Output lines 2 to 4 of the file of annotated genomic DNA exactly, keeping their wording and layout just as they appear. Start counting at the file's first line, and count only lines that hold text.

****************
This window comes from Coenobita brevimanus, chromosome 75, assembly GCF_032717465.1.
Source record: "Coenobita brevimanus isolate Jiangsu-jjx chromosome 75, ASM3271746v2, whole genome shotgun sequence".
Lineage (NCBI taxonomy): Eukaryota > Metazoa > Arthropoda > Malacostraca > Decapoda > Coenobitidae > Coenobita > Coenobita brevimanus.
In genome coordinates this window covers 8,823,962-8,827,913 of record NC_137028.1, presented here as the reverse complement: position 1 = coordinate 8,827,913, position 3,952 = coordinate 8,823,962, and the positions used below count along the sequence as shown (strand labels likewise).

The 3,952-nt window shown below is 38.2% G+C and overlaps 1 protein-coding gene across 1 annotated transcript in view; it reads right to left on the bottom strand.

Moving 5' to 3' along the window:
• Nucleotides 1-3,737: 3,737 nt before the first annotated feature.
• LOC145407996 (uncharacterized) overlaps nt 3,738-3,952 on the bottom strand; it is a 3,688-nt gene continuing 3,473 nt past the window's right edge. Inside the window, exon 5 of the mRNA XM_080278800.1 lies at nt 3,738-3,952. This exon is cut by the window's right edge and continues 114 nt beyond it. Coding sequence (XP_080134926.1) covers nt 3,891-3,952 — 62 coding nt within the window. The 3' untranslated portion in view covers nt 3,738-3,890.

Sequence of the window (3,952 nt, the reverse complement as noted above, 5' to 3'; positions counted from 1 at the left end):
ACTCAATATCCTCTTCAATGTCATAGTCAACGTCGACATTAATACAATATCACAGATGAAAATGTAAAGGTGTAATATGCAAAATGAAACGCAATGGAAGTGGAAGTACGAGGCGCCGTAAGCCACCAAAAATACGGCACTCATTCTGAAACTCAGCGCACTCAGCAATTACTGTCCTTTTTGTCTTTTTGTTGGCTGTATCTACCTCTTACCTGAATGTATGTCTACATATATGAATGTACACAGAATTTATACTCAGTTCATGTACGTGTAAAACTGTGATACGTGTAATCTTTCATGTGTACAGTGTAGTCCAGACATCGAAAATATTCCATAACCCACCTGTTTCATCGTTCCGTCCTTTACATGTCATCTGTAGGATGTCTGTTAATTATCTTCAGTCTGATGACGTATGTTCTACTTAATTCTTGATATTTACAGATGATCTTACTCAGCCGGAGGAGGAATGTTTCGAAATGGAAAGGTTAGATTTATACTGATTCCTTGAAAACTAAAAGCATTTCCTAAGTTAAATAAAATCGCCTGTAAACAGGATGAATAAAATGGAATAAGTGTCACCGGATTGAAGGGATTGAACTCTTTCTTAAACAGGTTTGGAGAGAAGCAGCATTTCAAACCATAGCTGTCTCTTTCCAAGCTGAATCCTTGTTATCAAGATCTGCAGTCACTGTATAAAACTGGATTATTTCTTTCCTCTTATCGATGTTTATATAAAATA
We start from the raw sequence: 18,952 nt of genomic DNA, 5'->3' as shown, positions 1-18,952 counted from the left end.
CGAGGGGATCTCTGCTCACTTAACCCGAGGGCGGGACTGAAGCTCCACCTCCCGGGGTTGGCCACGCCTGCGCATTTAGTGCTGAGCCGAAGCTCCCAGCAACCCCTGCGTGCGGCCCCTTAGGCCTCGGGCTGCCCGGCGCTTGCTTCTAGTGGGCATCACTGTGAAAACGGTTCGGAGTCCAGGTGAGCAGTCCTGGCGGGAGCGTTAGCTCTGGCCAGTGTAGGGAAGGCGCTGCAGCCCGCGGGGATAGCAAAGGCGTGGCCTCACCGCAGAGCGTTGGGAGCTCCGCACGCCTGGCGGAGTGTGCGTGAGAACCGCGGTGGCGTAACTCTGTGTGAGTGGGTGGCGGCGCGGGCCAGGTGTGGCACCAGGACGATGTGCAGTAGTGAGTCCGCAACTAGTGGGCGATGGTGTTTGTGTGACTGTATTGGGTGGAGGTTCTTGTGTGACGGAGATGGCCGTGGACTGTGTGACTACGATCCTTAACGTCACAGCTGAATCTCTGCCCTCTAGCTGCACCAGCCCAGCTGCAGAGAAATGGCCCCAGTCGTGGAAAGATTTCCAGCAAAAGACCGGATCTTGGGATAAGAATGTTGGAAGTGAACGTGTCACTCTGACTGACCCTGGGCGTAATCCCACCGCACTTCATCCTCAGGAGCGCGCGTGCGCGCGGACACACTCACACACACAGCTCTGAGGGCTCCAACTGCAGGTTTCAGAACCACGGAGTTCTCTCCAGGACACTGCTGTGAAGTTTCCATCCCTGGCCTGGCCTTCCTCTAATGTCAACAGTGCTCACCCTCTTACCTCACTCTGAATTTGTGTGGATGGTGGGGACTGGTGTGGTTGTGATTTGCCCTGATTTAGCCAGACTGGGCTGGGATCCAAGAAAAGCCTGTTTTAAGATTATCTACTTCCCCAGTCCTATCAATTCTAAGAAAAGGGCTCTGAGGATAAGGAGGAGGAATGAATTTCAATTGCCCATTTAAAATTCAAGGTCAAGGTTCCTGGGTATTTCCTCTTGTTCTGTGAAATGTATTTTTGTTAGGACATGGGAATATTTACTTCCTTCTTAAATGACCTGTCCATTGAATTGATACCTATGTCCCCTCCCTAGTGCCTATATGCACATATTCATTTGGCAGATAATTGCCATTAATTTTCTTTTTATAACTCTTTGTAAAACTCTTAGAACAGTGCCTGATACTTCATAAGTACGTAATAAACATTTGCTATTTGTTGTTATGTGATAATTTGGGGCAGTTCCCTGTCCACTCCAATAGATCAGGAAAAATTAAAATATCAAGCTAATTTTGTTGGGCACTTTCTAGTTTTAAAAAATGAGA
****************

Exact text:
Source record: "Coenobita brevimanus isolate Jiangsu-jjx chromosome 75, ASM3271746v2, whole genome shotgun sequence".
Lineage (NCBI taxonomy): Eukaryota > Metazoa > Arthropoda > Malacostraca > Decapoda > Coenobitidae > Coenobita > Coenobita brevimanus.
In genome coordinates this window covers 8,823,962-8,827,913 of record NC_137028.1, presented here as the reverse complement: position 1 = coordinate 8,827,913, position 3,952 = coordinate 8,823,962, and the positions used below count along the sequence as shown (strand labels likewise).